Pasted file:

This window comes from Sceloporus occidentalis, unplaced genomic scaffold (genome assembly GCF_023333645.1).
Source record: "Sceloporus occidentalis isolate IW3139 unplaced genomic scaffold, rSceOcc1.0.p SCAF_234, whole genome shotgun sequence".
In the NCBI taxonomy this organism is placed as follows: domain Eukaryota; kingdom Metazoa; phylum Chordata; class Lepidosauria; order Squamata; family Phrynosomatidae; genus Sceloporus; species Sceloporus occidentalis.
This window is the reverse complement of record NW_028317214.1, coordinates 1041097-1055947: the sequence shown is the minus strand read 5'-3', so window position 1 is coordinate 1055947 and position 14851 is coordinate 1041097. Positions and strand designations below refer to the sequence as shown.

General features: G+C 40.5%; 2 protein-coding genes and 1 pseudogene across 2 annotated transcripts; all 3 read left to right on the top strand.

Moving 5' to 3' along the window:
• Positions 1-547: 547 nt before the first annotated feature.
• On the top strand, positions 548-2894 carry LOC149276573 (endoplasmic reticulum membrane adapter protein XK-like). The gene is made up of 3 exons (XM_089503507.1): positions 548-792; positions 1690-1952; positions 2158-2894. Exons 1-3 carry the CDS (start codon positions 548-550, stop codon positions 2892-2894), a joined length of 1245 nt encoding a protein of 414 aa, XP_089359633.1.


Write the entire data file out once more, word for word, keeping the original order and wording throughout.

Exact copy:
This window comes from Sceloporus occidentalis, unplaced genomic scaffold (genome assembly GCF_023333645.1).
Source record: "Sceloporus occidentalis isolate IW3139 unplaced genomic scaffold, rSceOcc1.0.p SCAF_234, whole genome shotgun sequence".
In the NCBI taxonomy this organism is placed as follows: domain Eukaryota; kingdom Metazoa; phylum Chordata; class Lepidosauria; order Squamata; family Phrynosomatidae; genus Sceloporus; species Sceloporus occidentalis.
This window is the reverse complement of record NW_028317214.1, coordinates 1041097-1055947: the sequence shown is the minus strand read 5'-3', so window position 1 is coordinate 1055947 and position 14851 is coordinate 1041097. Positions and strand designations below refer to the sequence as shown.

General features: G+C 40.5%; 2 protein-coding genes and 1 pseudogene across 2 annotated transcripts; all 3 read left to right on the top strand.

Moving 5' to 3' along the window:
• Positions 1-547: 547 nt before the first annotated feature.
• On the top strand, positions 548-2894 carry LOC149276573 (endoplasmic reticulum membrane adapter protein XK-like). The gene is made up of 3 exons (XM_089503507.1): positions 548-792; positions 1690-1952; positions 2158-2894. Exons 1-3 carry the CDS (start codon positions 548-550, stop codon positions 2892-2894), a joined length of 1245 nt encoding a protein of 414 aa, XP_089359633.1.